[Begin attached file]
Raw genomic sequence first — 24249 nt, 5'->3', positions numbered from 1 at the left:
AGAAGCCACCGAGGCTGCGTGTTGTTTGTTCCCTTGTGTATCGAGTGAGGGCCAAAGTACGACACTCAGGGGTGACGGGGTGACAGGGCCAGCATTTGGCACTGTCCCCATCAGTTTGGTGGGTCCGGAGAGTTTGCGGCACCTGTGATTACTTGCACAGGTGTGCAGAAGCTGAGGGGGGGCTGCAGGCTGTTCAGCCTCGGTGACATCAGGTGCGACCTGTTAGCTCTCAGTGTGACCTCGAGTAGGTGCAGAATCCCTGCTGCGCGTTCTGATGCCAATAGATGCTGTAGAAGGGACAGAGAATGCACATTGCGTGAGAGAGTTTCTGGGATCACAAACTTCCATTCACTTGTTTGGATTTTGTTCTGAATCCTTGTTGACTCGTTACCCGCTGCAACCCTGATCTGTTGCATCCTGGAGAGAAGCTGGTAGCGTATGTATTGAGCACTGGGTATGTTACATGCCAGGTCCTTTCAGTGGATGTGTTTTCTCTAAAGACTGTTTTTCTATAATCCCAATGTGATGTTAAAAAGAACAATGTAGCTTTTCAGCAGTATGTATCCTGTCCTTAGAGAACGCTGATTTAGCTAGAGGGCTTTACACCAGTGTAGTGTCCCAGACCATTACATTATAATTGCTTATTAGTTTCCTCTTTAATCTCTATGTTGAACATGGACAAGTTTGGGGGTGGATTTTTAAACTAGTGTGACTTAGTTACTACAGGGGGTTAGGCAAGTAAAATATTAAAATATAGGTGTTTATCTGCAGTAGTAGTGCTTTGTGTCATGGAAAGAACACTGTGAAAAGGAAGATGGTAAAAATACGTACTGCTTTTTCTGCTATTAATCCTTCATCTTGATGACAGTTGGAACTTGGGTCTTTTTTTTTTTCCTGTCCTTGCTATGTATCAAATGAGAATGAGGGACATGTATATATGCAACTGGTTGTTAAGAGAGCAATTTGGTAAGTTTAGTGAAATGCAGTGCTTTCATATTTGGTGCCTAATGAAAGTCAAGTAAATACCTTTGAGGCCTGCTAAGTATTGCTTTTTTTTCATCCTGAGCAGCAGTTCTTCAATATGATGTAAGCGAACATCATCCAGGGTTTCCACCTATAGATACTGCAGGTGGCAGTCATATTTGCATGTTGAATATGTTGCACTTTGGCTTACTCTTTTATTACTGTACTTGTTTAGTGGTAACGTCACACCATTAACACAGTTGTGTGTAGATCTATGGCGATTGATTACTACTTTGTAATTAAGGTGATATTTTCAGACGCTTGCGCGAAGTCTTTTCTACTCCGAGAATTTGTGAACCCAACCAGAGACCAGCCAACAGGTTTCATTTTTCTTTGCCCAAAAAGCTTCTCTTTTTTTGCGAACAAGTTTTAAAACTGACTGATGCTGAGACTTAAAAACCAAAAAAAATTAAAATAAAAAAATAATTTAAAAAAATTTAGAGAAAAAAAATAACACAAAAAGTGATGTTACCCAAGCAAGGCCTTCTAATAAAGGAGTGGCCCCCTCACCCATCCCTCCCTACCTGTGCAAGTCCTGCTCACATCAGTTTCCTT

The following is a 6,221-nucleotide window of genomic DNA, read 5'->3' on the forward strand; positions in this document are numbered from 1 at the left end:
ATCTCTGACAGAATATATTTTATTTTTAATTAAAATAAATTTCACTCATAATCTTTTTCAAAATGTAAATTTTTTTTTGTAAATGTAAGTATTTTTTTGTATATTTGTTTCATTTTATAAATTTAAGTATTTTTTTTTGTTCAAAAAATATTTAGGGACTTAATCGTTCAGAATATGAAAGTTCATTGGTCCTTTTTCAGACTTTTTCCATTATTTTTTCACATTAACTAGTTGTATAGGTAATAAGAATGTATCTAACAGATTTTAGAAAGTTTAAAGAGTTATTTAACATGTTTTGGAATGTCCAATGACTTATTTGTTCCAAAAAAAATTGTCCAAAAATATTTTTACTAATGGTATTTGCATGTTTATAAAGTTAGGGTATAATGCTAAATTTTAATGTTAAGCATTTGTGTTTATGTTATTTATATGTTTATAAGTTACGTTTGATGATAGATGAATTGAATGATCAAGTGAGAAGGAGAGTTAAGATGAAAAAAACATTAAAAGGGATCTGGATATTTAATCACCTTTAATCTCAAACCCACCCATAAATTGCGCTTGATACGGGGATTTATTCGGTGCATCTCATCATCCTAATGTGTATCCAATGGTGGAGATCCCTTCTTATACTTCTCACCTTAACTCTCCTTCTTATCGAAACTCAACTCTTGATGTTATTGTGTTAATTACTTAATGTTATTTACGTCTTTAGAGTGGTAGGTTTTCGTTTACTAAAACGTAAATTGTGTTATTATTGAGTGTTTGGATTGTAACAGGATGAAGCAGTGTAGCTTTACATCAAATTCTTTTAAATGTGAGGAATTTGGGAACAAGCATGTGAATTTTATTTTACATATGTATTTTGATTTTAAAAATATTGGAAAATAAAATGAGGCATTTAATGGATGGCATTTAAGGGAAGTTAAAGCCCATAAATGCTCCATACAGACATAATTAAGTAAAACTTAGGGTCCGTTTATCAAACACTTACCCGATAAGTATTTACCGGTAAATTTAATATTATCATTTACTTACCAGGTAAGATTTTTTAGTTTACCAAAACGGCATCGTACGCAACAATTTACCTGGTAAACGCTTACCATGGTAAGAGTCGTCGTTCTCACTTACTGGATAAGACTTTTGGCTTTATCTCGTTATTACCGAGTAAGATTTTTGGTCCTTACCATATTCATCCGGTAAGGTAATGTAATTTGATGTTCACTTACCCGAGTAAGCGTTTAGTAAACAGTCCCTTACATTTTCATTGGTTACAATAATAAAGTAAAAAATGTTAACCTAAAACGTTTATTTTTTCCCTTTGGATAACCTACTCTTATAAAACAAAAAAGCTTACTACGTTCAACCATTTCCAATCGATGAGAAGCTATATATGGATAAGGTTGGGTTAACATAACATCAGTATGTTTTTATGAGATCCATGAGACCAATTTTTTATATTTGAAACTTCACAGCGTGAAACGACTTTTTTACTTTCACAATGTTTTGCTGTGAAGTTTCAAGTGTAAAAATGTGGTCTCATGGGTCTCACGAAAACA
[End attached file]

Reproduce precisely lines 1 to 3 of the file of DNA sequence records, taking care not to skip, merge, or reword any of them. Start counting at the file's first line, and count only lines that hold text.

Raw genomic sequence first — 24249 nt, 5'->3', positions numbered from 1 at the left:
AGAAGCCACCGAGGCTGCGTGTTGTTTGTTCCCTTGTGTATCGAGTGAGGGCCAAAGTACGACACTCAGGGGTGACGGGGTGACAGGGCCAGCATTTGGCACTGTCCCCATCAGTTTGGTGGGTCCGGAGAGTTTGCGGCACCTGTGATTACTTGCACAGGTGTGCAGAAGCTGAGGGGGGGCTGCAGGCTGTTCAGCCTCGGTGACATCAGGTGCGACCTGTTAGCTCTCAGTGTGACCTCGAGTAGGTGCAGAATCCCTGCTGCGCGTTCTGATGCCAATAGATGCTGTAGAAGGGACAGAGAATGCACATTGCGTGAGAGAGTTTCTGGGATCACAAACTTCCATTCACTTGTTTGGATTTTGTTCTGAATCCTTGTTGACTCGTTACCCGCTGCAACCCTGATCTGTTGCATCCTGGAGAGAAGCTGGTAGCGTATGTATTGAGCACTGGGTATGTTACATGCCAGGTCCTTTCAGTGGATGTGTTTTCTCTAAAGACTGTTTTTCTATAATCCCAATGTGATGTTAAAAAGAACAATGTAGCTTTTCAGCAGTATGTATCCTGTCCTTAGAGAACGCTGATTTAGCTAGAGGGCTTTACACCAGTGTAGTGTCCCAGACCATTACATTATAATTGCTTATTAGTTTCCTCTTTAATCTCTATGTTGAACATGGACAAGTTTGGGGGTGGATTTTTAAACTAGTGTGACTTAGTTACTACAGGGGGTTAGGCAAGTAAAATATTAAAATATAGGTGTTTATCTGCAGTAGTAGTGCTTTGTGTCATGGAAAGAACACTGTGAAAAGGAAGATGGTAAAAATACGTACTGCTTTTTCTGCTATTAATCCTTCATCTTGATGACAGTTGGAACTTGGGTCTTTTTTTTTTTCCTGTCCTTGCTATGTATCAAATGAGAATGAGGGACATGTATATATGCAACTGGTTGTTAAGAGAGCAATTTGGTAAGTTTAGTGAAATGCAGTGCTTTCATATTTGGTGCCTAATGAAAGTCAAGTAAATACCTTTGAGGCCTGCTAAGTATTGCTTTTTTTTCATCCTGAGCAGCAGTTCTTCAATATGATGTAAGCGAACATCATCCAGGGTTTCCACCTATAGATACTGCAGGTGGCAGTCATATTTGCATGTTGAATATGTTGCACTTTGGCTTACTCTTTTATTACTGTACTTGTTTAGTGGTAACGTCACACCATTAACACAGTTGTGTGTAGATCTATGGCGATTGATTACTACTTTGTAATTAAGGTGATATTTTCAGACGCTTGCGCGAAGTCTTTTCTACTCCGAGAATTTGTGAACCCAACCAGAGACCAGCCAACAGGTTTCATTTTTCTTTGCCCAAAAAGCTTCTCTTTTTTTGCGAACAAGTTTTAAAACTGACTGATGCTGAGACTTAAAAACCAAAAAAAATTAAAATAAAAAAATAATTTAAAAAAATTTAGAGAAAAAAAATAACACAAAAAGTGATGTTACCCAAGCAAGGCCTTCTAATAAAGGAGTGGCCCCCTCACCCATCCCTCCCTACCTGTGCAAGTCCTGCTCACATCAGTTTCCTT

The following is a 6,221-nucleotide window of genomic DNA, read 5'->3' on the forward strand; positions in this document are numbered from 1 at the left end: